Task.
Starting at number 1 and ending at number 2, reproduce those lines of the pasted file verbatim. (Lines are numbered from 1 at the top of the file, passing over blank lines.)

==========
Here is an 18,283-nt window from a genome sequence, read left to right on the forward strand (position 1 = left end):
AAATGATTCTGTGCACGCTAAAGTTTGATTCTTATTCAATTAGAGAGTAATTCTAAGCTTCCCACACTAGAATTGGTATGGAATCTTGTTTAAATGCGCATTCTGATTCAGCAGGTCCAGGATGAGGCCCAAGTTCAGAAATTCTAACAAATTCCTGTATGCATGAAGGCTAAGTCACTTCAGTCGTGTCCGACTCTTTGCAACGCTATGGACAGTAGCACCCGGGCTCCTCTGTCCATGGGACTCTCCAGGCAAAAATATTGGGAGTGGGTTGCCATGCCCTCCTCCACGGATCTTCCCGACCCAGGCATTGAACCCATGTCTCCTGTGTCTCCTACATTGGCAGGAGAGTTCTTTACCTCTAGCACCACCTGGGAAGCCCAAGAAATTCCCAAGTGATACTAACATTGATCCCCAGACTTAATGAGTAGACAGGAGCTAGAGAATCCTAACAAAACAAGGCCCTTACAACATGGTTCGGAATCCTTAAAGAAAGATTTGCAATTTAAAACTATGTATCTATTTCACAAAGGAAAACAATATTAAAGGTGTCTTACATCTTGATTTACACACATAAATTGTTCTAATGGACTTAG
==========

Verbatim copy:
Here is an 18,283-nt window from a genome sequence, read left to right on the forward strand (position 1 = left end):
AAATGATTCTGTGCACGCTAAAGTTTGATTCTTATTCAATTAGAGAGTAATTCTAAGCTTCCCACACTAGAATTGGTATGGAATCTTGTTTAAATGCGCATTCTGATTCAGCAGGTCCAGGATGAGGCCCAAGTTCAGAAATTCTAACAAATTCCTGTATGCATGAAGGCTAAGTCACTTCAGTCGTGTCCGACTCTTTGCAACGCTATGGACAGTAGCACCCGGGCTCCTCTGTCCATGGGACTCTCCAGGCAAAAATATTGGGAGTGGGTTGCCATGCCCTCCTCCACGGATCTTCCCGACCCAGGCATTGAACCCATGTCTCCTGTGTCTCCTACATTGGCAGGAGAGTTCTTTACCTCTAGCACCACCTGGGAAGCCCAAGAAATTCCCAAGTGATACTAACATTGATCCCCAGACTTAATGAGTAGACAGGAGCTAGAGAATCCTAACAAAACAAGGCCCTTACAACATGGTTCGGAATCCTTAAAGAAAGATTTGCAATTTAAAACTATGTATCTATTTCACAAAGGAAAACAATATTAAAGGTGTCTTACATCTTGATTTACACACATAAATTGTTCTAATGGACTTAG